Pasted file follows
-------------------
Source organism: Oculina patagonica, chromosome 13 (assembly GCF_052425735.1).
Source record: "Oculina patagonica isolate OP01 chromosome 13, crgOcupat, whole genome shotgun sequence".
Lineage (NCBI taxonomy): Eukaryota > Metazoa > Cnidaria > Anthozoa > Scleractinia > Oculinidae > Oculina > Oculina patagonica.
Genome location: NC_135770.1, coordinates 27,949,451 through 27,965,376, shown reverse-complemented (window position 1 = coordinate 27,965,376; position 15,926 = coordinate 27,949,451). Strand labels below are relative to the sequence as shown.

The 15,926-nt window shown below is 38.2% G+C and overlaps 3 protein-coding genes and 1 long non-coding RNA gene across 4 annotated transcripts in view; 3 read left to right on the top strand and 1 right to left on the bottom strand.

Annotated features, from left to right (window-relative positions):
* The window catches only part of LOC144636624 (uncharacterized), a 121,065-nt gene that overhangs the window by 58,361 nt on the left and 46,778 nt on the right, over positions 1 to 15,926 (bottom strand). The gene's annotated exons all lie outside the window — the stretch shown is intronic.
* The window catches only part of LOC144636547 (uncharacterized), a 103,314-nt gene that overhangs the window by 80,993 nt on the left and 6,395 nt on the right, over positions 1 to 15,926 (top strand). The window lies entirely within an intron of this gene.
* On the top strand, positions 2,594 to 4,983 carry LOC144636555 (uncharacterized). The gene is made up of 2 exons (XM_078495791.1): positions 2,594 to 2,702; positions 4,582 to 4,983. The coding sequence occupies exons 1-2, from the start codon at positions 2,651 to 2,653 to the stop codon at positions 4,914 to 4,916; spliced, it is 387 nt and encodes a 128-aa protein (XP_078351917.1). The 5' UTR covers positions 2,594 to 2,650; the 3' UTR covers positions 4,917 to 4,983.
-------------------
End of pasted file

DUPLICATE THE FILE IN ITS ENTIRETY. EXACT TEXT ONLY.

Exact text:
Source organism: Oculina patagonica, chromosome 13 (assembly GCF_052425735.1).
Source record: "Oculina patagonica isolate OP01 chromosome 13, crgOcupat, whole genome shotgun sequence".
Lineage (NCBI taxonomy): Eukaryota > Metazoa > Cnidaria > Anthozoa > Scleractinia > Oculinidae > Oculina > Oculina patagonica.
Genome location: NC_135770.1, coordinates 27,949,451 through 27,965,376, shown reverse-complemented (window position 1 = coordinate 27,965,376; position 15,926 = coordinate 27,949,451). Strand labels below are relative to the sequence as shown.

The 15,926-nt window shown below is 38.2% G+C and overlaps 3 protein-coding genes and 1 long non-coding RNA gene across 4 annotated transcripts in view; 3 read left to right on the top strand and 1 right to left on the bottom strand.

Annotated features, from left to right (window-relative positions):
* The window catches only part of LOC144636624 (uncharacterized), a 121,065-nt gene that overhangs the window by 58,361 nt on the left and 46,778 nt on the right, over positions 1 to 15,926 (bottom strand). The gene's annotated exons all lie outside the window — the stretch shown is intronic.
* The window catches only part of LOC144636547 (uncharacterized), a 103,314-nt gene that overhangs the window by 80,993 nt on the left and 6,395 nt on the right, over positions 1 to 15,926 (top strand). The window lies entirely within an intron of this gene.
* On the top strand, positions 2,594 to 4,983 carry LOC144636555 (uncharacterized). The gene is made up of 2 exons (XM_078495791.1): positions 2,594 to 2,702; positions 4,582 to 4,983. The coding sequence occupies exons 1-2, from the start codon at positions 2,651 to 2,653 to the stop codon at positions 4,914 to 4,916; spliced, it is 387 nt and encodes a 128-aa protein (XP_078351917.1). The 5' UTR covers positions 2,594 to 2,650; the 3' UTR covers positions 4,917 to 4,983.